It seems that no matter where in Sydney you look at the moment, there’s a new Italian restaurant. There’s Alberto's Lounge dishing up tripe in Surry Hills, garlic bread we can’t stop thinking about at Don Peppino’s in Paddington and truly excellent pizza masquerading as “trash food” at Mary’s Pizzeria. There’s an Italian takeover happening – and we like it.
Good Italian isn’t hard to find in Sydney – it’s been an Australian staple for generations. But it’s always worth throwing a new restaurant into the mix, so here are some of the best newbies we’ve found lately.
First the Swillhouse Group conquered French at Restaurant Hubert, and now it’s nailed the Italian brief at Alberto's Lounge. Head chef Dan Pepperell has returned to cook the truly exciting spins on Italian cuisine he became known for during his time as the founding chef at 10 William Street. This includes a delicious and unexpected spin on trippa alla Romana (tripe, Roman-style) – hint: it tastes more Indian than Italian – cacio e pepe gnocchi that’s creamy and cloud-like, and a cotoletta (a veal breaded cutlet) better than most of the city’s schnitzels. Beyond the food, the space is beautiful, with eclectic and super-interesting artwork, and the vibe is energetic and fun. Pepperell apparently has around 80 recipes up his (clearly very long) sleeve, so we can’t wait to see what he does next.
Another 10 William Street alumnus also continues to do his bit for the local Italian dining scene. This time it’s Mike Eggert, who most recently brought the good times to Mr Liquor's Dirty Italian Disco and prior to that, Pinbone. At Totti’s he’s joined by Khan Danis, former executive chef at now-closed Rockpool, who is regarded as a woodfire oven expert. Speaking of woodfired ovens, the one in the dining room is where some of the best restaurant-made bread is being pumped out; it’s somehow both puffy and dense. Order it with an assortment of sides including house-made chicken-liver parfait, marinated peppers and melon. There’s also a solid selection of pasta dishes and a booze-laden tiramisu, plus meats such as salami and ‘nudja made in-house.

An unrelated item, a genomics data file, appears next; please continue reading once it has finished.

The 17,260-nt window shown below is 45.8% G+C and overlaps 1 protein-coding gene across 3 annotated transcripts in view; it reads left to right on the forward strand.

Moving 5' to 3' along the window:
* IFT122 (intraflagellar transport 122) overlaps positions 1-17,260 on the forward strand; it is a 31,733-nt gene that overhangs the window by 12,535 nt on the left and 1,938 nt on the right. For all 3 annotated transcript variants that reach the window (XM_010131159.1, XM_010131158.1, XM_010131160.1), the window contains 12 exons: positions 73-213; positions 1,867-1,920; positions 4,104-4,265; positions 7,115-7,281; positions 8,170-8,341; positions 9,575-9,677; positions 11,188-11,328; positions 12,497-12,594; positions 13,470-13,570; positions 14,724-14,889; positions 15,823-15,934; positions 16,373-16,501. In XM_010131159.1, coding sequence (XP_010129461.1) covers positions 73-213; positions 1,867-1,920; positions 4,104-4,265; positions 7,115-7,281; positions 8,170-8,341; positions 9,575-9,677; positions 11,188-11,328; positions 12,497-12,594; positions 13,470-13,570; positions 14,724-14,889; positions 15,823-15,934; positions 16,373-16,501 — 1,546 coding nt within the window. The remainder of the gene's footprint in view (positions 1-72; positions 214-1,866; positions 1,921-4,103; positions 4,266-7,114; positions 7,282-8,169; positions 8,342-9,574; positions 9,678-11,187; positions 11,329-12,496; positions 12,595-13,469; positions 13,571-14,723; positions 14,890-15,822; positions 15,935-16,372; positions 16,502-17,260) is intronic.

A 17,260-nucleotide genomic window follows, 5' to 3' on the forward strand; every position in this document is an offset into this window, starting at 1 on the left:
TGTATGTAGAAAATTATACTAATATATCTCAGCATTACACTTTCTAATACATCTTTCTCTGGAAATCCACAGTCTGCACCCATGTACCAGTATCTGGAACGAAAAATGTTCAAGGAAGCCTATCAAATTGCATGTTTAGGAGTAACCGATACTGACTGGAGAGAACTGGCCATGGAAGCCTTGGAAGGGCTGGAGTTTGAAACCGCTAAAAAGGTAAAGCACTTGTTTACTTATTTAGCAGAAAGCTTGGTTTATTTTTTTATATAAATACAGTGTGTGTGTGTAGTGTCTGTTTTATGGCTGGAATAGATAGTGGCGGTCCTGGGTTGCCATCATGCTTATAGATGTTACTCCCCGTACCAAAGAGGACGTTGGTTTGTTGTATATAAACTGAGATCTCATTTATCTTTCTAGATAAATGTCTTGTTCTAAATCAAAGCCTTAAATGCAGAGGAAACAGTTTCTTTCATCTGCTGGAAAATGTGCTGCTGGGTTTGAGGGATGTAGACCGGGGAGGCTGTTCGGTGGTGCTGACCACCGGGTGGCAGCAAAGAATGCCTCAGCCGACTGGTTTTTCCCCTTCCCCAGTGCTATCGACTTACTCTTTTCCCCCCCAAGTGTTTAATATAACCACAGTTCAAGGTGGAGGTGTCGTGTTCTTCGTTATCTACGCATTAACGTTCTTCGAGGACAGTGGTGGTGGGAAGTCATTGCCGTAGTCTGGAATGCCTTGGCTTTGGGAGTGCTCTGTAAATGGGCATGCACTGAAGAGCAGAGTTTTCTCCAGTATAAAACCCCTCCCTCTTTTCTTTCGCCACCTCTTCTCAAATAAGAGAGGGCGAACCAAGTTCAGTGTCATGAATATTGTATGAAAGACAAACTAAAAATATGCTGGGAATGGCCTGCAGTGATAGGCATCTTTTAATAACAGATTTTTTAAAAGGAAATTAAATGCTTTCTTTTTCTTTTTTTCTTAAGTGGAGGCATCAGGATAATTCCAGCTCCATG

Caffe Bartolo opened in the space formerly occupied by Bill’s on Crown Street last November. It had big shoes to fill, but this homey Italian bistro has done its predecessor proud. Owner Jared Merlino has had a hand in some of Sydney’s best-loved bars, including Kittyhawk and Lobo Plantation, and his restaurant-cum-bar Big Poppa’s has gathered a loyal following of pasta lovers and cheese fiends. At Caffe Bartolo he’s proven he’s not just a three-trick pony by taking influences from his grandmother’s Italian cooking and turning them into a menu that includes pan-roasted snapper with mussels fregola and clams, potato gnocchi with prawns and zucchini flowers and melon served with prosciutto. Teofilo Nobrega, of lauded Potts Point Fratelli Paradiso fame, is the head chef. And, in true Italian style, Caffe Bartolo is open from 7am right the way through to midnight.
It’s the home of the garlic bread Broadsheet editor Sarah Norris can’t stop thinking about – a semi-sourdough roll with garlic caramelised in butter and piped into its centre. Sure, it’s not traditional Italian, but who cares. This 12-month pop-up by the Full Circle team (Alfio’s, Wilmer) is in a former nightclub and is about fun times as much as it’s about delicious times. It has a short menu that changes weekly but will always include a few bowls of pasta and a selection of antipasti. In keeping with the fun theme, house wines are pumped directly from a keg; but if you prefer your wine from a bottle, you can get that too, with a focus on Italian and natural drops. Plus how about that neon-light staircase.
At Mary’s Pizzeria there are round pizzas (New York-style) and square pizzas (Detroit-style). There’s also cheesy, bitey cacio e pepe, Sicilian-style doughnuts and the team’s (The Unicorn, Mary’s) usual killer selection of natural wines. But back to the pizzas. An ode to trash food, they show off the Mary’s team’s skill at mixing the highbrow and the lowbrow. A three-day fermented pizza base may be spread with fancy fior di latte cheese, but then topped off with “shit mozzarella” and “crap pepperoni” according to co-owner Jake Smyth. It might be trash, but it’s damn tasty trash.
And … if you like pizza try
Sure, you could head to New York or Italy for a slice. But some of Sydney’s newbies are turning out mighty fine pizza pies right now. Bella Brutta’s clam pizza has reached almost mythical status in the Broadsheet office, and its marinara pizza is also bloody great.
Bonnie’s, the wine bar in Maurice Terzini’s Bondi Beach Public Bar, is taking a different tact, with fried pizza finished in a woodfired oven so it’s hot and crisp. The toppings change regularly, but the one constant is a red, a white and a green option, so you have “a nice little Italian flag when you buy all three of them”, according to chef Monty Koludrovic.